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Archive for June 1st, 2010

Giant sinkhole in Guatemala

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A huge sinkhole in Guatemala City, Guatemala, crashed into being on Sunday, reportedly swallowing a three-story building—and echoing a similar, 2007 sinkhole in Guatemala.

The sinkhole has likely been weeks or even years in the making—floodwaters from tropical storm Agatha caused the sinkhole to finally collapse, scientists say.

The sinkhole appears to be about 60 feet (18 meters) wide and about 30 stories deep, said James Currens, a hydrogeologist at the University of Kentucky…

Depending on the makeup of the subsurface layer, the Guatemala sinkhole “could eventually enlarge and take in more buildings,” he said.

Typically, officials fill in sinkholes with large rocks and other debris. But the 2010 Guatemala sinkhole “is so huge that it’s going to take a lot of fill material to fill it,” Currens said.

“I don’t know what they’re going to do.”

If it was here in New Mexico, we’d turn it into a tourist attraction and charge admission.

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Written by Ed Campbell

June 1, 2010 at 10:00 pm

Getting the broadband you’re paying for?

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The Federal Communications Commission wants to find out whether broadband providers are delivering Internet connections that are as fast as advertised.

The FCC is seeking 10,000 volunteers to take part in a study of residential broadband speeds. Specialized equipment will be installed in homes across the country to measure Internet connections. Those results will then be compared with advertised speeds. The agency hopes to get a cross section of volunteers who subscribe to broadband services provided by a range of phone and cable TV companies.

The new project grows out of several proposals outlined in the FCC’s national broadband plan, released in March. The plan calls for the government to collect, analyze and publish detailed information, market by market, on broadband pricing and competition. The plan also recommends that the government require broadband providers to disclose information about pricing and performance.

The big issue here is knowing what you are paying for,” said Joel Gurin, who heads the FCC’s Consumer and Governmental Affairs Bureau.

According to data cited in the national broadband plan, average residential download speeds are typically only half as fast as the maximum speeds advertised by U.S. broadband providers.

Meanwhile, survey results released by the FCC on Tuesday found that while 91 percent of broadband users say they are at least somewhat satisfied with their home connection speeds, 80 percent of broadband users do not know how fast their home connections are.

The agency already offers several online tools to let consumers get a more basic reading of their home broadband speeds…

Here’s where you go to register and participate in the FCC study.

It’s funny. I’ve noticed several bloggers make a big deal over the fact that most broadband subscribers don’t know their connection speeds. Why should they? They’re buying into a commodity service – which is how the FCC is trying to regulate it.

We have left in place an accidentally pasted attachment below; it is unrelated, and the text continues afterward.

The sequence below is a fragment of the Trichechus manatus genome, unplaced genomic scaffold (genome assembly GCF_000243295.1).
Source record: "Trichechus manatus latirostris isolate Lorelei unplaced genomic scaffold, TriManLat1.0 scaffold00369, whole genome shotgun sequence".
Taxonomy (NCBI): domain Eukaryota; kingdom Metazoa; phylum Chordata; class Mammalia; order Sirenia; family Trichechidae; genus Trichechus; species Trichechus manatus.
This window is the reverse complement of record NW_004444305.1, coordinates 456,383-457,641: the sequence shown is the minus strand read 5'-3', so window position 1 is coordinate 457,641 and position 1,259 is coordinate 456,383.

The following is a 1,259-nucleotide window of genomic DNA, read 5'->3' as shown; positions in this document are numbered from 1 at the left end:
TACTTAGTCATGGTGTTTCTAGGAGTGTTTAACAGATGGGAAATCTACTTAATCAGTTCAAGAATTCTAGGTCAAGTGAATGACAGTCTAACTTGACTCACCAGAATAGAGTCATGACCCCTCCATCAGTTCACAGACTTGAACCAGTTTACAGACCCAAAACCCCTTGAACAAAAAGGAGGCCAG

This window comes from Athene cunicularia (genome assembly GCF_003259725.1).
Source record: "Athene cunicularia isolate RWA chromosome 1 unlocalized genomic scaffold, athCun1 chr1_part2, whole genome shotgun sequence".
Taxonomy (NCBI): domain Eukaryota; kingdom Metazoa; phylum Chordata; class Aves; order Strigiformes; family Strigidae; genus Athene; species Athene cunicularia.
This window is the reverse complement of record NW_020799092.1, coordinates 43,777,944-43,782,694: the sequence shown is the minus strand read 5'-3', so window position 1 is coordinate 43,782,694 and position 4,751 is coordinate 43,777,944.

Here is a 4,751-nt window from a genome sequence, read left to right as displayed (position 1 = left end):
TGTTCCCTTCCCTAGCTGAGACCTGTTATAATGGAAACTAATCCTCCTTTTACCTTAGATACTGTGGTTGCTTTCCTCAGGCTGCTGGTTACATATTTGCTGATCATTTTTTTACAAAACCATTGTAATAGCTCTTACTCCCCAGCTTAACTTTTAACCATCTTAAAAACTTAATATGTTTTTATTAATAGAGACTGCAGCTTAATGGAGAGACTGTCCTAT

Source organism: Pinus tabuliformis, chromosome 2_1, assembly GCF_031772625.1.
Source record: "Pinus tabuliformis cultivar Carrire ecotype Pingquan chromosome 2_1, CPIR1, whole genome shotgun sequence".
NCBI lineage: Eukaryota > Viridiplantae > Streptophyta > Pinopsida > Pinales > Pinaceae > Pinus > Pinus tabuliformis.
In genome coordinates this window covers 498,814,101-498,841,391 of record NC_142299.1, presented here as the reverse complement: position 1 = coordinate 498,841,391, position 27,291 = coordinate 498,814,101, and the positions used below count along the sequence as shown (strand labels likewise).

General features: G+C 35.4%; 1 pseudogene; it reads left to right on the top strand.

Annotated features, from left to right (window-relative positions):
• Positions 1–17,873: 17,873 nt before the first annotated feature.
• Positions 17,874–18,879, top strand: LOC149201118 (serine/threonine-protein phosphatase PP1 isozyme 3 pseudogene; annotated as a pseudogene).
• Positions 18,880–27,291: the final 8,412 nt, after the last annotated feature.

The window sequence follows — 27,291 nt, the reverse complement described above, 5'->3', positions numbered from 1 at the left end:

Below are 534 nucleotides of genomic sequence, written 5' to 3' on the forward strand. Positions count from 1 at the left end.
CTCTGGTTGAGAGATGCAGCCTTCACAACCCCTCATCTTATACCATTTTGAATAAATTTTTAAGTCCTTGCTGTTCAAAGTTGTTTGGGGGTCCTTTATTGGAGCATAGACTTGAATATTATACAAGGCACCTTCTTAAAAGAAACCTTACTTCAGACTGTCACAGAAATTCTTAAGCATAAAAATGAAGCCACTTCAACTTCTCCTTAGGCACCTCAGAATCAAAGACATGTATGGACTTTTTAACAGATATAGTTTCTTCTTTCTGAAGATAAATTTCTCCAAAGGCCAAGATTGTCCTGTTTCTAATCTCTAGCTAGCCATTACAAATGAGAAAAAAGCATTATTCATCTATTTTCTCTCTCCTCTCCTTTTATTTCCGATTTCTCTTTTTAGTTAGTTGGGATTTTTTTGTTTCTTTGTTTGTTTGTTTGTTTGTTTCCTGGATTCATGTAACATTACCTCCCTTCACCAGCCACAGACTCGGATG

How many of you – other than strungout geeks – know what frequency their local TV stations broadcast on? And who cares?

Written by Ed Campbell

June 1, 2010 at 6:00 pm

Rare photo shows Marilyn Monroe with JFK, RFK

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Marilyn Monroe’s sultry rendition of “Happy Birthday” sung for President John F. Kennedy’s 45th birthday celebration marked the actress’ last major public appearance before her mysterious death in August 1962.

Tuesday, which would have been Monroe’s 84th birthday, marks the public debut of a rare image of Monroe with Kennedy and his brother Robert F. Kennedy together after the May 19, 1962, party.

The black-and-white photo, taken by White House photographer Cecil Stoughton, showed Monroe still wearing the infamously tight-fitting, sheer rhinestone-studded dress she wore when singing earlier at Madison Square Garden.

“There is no other known photo of Bobby [Kennedy] with Marilyn or JFK with Marilyn, and it’s not because they were never photographed together,” said filmmaker Keya Morgan, who now owns the only original prints of it. “In fact, they were photographed together many times, but the Secret Service and the FBI confiscated every single photograph.”

Stoughton, who sold the prints to Morgan a year before his death in 2008, told him agents missed one negative in their search, he said.

The Secret Service came in when he was developing the negatives and basically confiscated all the ones of Jack, Bobby with Marilyn,” Morgan said. “The only one that survived is the one that was in the dryer.”

Stoughton…told Morgan the story behind the first lady’s refusal to attend her husband’s birthday gala.

“He’s the one who told Jackie that Marilyn was going to be at the celebration, and her exact words were ‘Screw Jack,’ and she left the room and she did not go to the famous celebration,” Morgan said.

Presidents used to have the sort of privacy that facilitated all kinds of low-life behavior -equalled only by the ethics and behavior of Congress. Then – and now.

Written by Ed Campbell

June 1, 2010 at 3:00 pm

Researchers pin down molecular effects of acupuncture

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Scientists have taken another important step toward understanding just how sticking needles into the body can ease pain.

In a paper published online…in Nature Neuroscience, a team at the University of Rochester Medical Center identifies the molecule adenosine as a central player in parlaying some of the effects of acupuncture in the body. Building on that knowledge, scientists were able to triple the beneficial effects of acupuncture in mice by adding a medication approved to treat leukemia in people.

The research focuses on adenosine, a natural compound known for its role in regulating sleep, for its effects on the heart, and for its anti-inflammatory properties. But adenosine also acts as a natural painkiller, becoming active in the skin after an injury to inhibit nerve signals and ease pain in a way similar to lidocaine.